“Eat Their Rice, But Vote Your Conscience”
-INQUIRER Boss Urges Liberians

The Inquirer
Monrovia, Liberia

Distributed by

The Perspective
Atlanta, Georgia

Posted June 8, 2004

The Managing Editor of The INQUIRER Newspaper, Mr. Philip N. Wesseh has cautioned Liberians to vote wisely in the upcoming 2005 elections so as to move the country forward. He cautioned Liberians to be very conscious and not to sell their birthrights for a bag of rice from over zealous political candidates.

“If they bring their bag of rice, eat it, but vote your conscience in the interest of the country. Vote for the person who you believe will help move the country forward and not merely for someone because he or she has given you rice during the campaign time.,” Mr. Wesseh reiterated.

Addressing the Future Intellectual Discourse, a gathering of mainly youth of the Fiamah Community in Sinkor, Mr. Wesseh said it is now time for all Liberians especially the youths who constitute a larger portion of the voting population, to put the interest of the nation first when exercising their franchise in the upcoming elections.

Speaking on the topic, “The Role of the Media in the 2005 Elections”, Mr. Wesseh called on Liberians especially the youths to help promote honesty and sincerity in the society, stressing that Liberians have over the years, put their confidence in dishonest and insincere leaders for which the country is backward.

He said Liberians can make a big difference to advance the nation provided they can work together adding, “Liberia is a rich country, but we have had bad leaders in the past. It is time for us to put the interest of the nation first.”

Dwelling specifically on the role of the media in the upcoming elections, Mr. Wesseh, himself a practicing journalist since the early 80s, said it is the role of the media to ensure that the process is free and fair and to educate the electorates on the entire process.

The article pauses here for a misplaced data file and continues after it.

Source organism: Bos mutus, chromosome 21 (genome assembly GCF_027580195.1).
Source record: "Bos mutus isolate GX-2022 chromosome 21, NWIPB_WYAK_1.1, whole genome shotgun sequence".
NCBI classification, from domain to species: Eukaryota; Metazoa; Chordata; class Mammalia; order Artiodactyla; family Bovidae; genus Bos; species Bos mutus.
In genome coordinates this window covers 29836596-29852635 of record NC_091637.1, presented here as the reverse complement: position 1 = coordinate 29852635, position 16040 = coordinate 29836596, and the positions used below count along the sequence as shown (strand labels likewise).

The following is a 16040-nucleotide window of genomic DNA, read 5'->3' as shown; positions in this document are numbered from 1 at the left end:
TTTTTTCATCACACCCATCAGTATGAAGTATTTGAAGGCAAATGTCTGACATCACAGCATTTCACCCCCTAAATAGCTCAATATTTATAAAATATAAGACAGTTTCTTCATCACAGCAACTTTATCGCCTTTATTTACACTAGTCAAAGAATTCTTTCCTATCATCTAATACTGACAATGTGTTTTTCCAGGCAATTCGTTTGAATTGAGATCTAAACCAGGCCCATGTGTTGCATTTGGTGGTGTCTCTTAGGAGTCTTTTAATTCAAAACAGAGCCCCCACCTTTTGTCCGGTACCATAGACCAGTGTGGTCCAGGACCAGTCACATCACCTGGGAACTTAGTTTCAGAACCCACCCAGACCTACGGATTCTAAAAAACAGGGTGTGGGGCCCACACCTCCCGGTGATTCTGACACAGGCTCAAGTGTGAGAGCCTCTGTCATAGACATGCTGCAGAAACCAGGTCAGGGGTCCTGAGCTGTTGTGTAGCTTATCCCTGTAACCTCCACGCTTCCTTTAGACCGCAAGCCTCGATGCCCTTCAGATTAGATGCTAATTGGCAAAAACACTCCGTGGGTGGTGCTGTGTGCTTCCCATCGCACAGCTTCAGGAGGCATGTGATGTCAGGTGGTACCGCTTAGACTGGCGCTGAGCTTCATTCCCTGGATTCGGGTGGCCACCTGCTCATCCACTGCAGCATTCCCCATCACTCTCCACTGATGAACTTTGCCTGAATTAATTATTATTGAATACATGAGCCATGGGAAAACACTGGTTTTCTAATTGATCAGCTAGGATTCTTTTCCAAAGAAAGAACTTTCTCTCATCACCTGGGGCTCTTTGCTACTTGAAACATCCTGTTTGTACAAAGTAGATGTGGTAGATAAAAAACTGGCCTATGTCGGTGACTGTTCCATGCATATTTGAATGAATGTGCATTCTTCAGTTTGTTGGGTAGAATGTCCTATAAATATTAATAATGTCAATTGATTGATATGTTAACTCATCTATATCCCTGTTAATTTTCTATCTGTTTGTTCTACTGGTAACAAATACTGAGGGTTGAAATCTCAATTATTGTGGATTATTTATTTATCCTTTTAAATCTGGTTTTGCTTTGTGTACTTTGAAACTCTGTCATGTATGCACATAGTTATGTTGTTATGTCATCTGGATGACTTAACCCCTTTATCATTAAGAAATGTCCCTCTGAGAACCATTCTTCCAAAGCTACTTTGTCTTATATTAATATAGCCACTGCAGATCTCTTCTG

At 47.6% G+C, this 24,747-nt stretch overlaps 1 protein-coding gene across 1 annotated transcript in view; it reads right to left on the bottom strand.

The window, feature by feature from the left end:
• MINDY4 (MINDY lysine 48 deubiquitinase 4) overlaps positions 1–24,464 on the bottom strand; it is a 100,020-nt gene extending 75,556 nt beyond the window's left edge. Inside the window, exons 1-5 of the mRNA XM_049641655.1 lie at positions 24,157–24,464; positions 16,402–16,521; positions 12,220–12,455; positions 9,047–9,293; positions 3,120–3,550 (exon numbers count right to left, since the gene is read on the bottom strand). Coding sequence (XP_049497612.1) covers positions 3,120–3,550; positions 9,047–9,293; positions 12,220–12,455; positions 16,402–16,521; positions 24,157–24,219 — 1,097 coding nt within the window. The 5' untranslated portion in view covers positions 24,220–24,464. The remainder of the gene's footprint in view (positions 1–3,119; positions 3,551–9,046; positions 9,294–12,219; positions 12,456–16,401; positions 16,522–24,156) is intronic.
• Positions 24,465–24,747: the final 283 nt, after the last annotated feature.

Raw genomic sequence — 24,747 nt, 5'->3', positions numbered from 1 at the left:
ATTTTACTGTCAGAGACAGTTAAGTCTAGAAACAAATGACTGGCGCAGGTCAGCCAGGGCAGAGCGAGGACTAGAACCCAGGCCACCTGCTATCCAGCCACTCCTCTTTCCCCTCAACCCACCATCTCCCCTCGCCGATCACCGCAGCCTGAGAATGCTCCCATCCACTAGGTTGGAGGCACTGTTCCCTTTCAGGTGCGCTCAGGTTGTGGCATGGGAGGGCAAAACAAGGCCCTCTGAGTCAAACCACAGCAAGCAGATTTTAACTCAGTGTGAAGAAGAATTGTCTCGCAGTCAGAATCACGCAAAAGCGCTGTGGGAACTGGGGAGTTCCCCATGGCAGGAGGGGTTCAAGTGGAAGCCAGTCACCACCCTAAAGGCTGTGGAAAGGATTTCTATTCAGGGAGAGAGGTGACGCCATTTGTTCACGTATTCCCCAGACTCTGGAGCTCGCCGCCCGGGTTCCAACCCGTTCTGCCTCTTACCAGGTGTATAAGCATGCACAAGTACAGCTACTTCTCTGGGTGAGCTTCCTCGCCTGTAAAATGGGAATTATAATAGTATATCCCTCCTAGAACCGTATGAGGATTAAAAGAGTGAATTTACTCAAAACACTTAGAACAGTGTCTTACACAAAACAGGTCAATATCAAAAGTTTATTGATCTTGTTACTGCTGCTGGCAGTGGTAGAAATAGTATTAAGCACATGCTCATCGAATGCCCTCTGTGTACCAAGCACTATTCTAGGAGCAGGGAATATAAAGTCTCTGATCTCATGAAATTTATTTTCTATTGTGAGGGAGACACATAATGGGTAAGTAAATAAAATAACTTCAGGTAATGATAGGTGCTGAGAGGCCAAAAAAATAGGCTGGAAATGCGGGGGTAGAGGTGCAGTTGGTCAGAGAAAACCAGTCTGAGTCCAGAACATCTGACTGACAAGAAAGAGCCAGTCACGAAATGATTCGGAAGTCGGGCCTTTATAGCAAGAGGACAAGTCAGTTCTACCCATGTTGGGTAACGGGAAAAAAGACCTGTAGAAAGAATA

He said the media also has the responsibility to make sure that there is a level-playing field for all contenders in the process as well as ensure that public funds are not spent on a particular candidate.

Mr. Wesseh further said that the press is responsible to do a critique of the candidates and keep an eagle eye on the entire process and those who are charged with the responsibility of conducting the exercise. He added that the media should raise any issue which seemingly poses a threat to the smooth holding of the elections.

He advised journalists not to allow themselves to become public relations tools for politicians to the detriment of society. He said the media should treat all candidates equal and discern between advertisement and news.

The INQUIRER boss however, said that the press alone cannot achieve all of these, saying the general public including the youth of Fiamah, have a responsibility to work along with the media to ensure the success of the process and also to ensure that only those who meet the criteria and requirements of the process participate.

Mr. Wesseh recounted how in the past, when the press raised issues against some candidates, they did not get the backing of the public, thus leading to the electing of the wrong people which has greatly undermined growth and development after several years of our existence as a nation.

Focusing his attention to the Fiamah Intellectual Group, Mr. Wesseh challenged them to organize “town meetings” to also educate their people about the process. He said, as voters, they should ensure that whosoever they elect should perform according to their platforms. “Elections are just the beginning, implementation of the platform is the next,” he told them.

© 2004: This article is copyrighted by The Inquirer newspaper (Monrovia, Liberia) and distributed by The Perspective (Atlanta, Georgia). All rights reserved.